As we discussed last entry, the main (though not only) reason that the Spanish explored portions of what is now the United States was to search for further wealth and success to mirror what they had found in the conquests of the Mexica (Aztec) and Incan empires. By the early seventeenth century, such dreams had been abandoned. So, then, why did Spain still colonize so much of what is now the United States?
We can look to two major reasons, which aren’t always easy to separate. The first was the concern for Native American souls. The second one had to do with imperial security. Let’s look at the first reason first.
Even if no material wealth could be found, there was still a large “harvest of souls,” as one Spanish priest called it. Having preached the gospel to native groups and having baptized many (what the Native Americans meant by submitting to this ritual is not always clear), Spanish clergy now considered many Native Americans in what is now the United States to be Catholics for whom they were responsible. There was also the hope that other native groups could be reached, as well. Missions dotted the landscape in New Mexico, Arizona, Florida, Texas, and (much later) California.
We talked a bit in a previous entry about the role that missions played in the overall colonization plan for Spain’s New World Empire. It is worth repeating, though, that the goal was not just to make Catholics, but also good Spanish citizens. That meant enforcing what the Spanish considered to be “civilized” behavior. Spanish efforts at conversion and civilization could be quite severe, as priests tended to view Native Americans how we might view unruly young children. It didn’t help matters that Native Americans living at missions often did so involuntarily (this is especially true in California). Clergy officials also sought to control all aspects of the lives of mission Indians. This could even include things like locking up men and women in separate dormitories at night—much like an overly anxious youth pastor might do at summer camp! Corporal punishment and sexual abuse – by both soldiers and clergy--were also not uncommon.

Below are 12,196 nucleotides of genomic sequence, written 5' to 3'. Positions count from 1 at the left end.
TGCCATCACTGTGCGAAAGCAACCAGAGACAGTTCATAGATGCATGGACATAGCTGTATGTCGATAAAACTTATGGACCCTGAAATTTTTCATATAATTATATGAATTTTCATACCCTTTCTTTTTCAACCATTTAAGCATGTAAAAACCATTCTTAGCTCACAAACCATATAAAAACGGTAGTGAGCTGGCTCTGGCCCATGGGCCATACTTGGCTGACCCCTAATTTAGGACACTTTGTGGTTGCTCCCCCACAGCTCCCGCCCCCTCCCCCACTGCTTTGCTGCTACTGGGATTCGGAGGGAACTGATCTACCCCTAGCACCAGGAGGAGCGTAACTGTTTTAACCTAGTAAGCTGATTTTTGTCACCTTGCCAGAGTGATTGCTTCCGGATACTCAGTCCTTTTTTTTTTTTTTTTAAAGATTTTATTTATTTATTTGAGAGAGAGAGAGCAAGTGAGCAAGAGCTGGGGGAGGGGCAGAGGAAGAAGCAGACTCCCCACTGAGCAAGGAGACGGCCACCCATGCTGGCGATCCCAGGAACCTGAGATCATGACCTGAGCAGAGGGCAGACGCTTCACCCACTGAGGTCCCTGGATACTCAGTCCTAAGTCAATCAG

As you can imagine, there was certainly resistance, though such efforts were limited in situations in which Native American groups were limited in power. And some Native Americans had voluntarily moved to the missions, seeking a relationship with the powerful Spanish newcomers to help them against traditional enemies. Still, resistance did come.
By far the most successful effort at resistance happened in New Mexico in 1680—an event known as the “Pueblo Revolt.” The Spanish had made life increasingly difficult for the Pueblos since their permanent arrival at the end of the sixteenth century. Labor and resource demands, slave raiding, sexual abuse, and disruption of traditional patterns of trade with other tribes (which caused these tribes to increasingly raid the Pueblos, since trade was not an option) all led to poor relations, as you might imagine. The Spanish also attempted to disrupt Pueblo ceremonial life. As drought hit the region, the Pueblos increasingly turned to their ceremonies to try to affect change, bringing things to a head. The Spanish arrested several Pueblo religious leaders, executing some and whipping others. The Pueblo response came in the form of an extraordinarily well-coordinated assault on all Spanish missions and settlements—so well-coordinated that, even when Pueblo plans were betrayed, they still managed to pull it off. Spanish missionaries were killed, and Spanish mission churches in the Pueblos desecrated. Most residents of the colony fled to the capital of Santa Fe, where they only survived because the Pueblos decided to lift their siege of the city and let the Spanish leave. By the end of the “revolt,” the only Spanish souls left in New Mexico were some women and children captured by the Pueblos during their raids on outer settlements. The Spanish would not return to New Mexico for twelve years. When they did, Spanish-Pueblo relations looked much different!
If the first reason for the Spanish colonizing portions of what is now the United States revolved around concern for Native American souls, the second revolved around concern for Spanish ones. Though what is now the US Southwest and Southeast had yielded little wealth, the Spanish New World Empire itself still produced fabulous riches – much of it flowing out of what is now Mexico. But those riches were vulnerable. Powerful tribes such as the Apache, Navajo, and later Comanche proved capable of launching deep raids into Mexico, threatening Spanish settlements and disrupting trade and transportation. There was also the issue of Spain’s European rivals. The British had settled along the Atlantic coast and seemed eager to move westward. The French were in Louisiana, and claimed pretty much the entire Mississippi River valley. The late eighteenth century would also bring fears of both Russia and Britain trying to expand down the Pacific coast.
In short, Mexico was vulnerable. Colonies in what is now the United States, then, served as a shield to protect Mexico from both Native Americans and Europeans. They served as the first line of defense against European expansion and as a buffer to take the brunt of Native American raiding. Sometimes I tell my students that Mexico was the creamy nougaty center, and Texas, California, Arizona, New Mexico, and Florida were the hard candy shell.
As you can imagine, living life in a frontier buffer zone could be quite different than what Spanish colonists expected. I intended to discuss life in the Spanish borderlands in this entry, but we’ve already done quite a bit for today. We’ll discuss the borderlands next entry.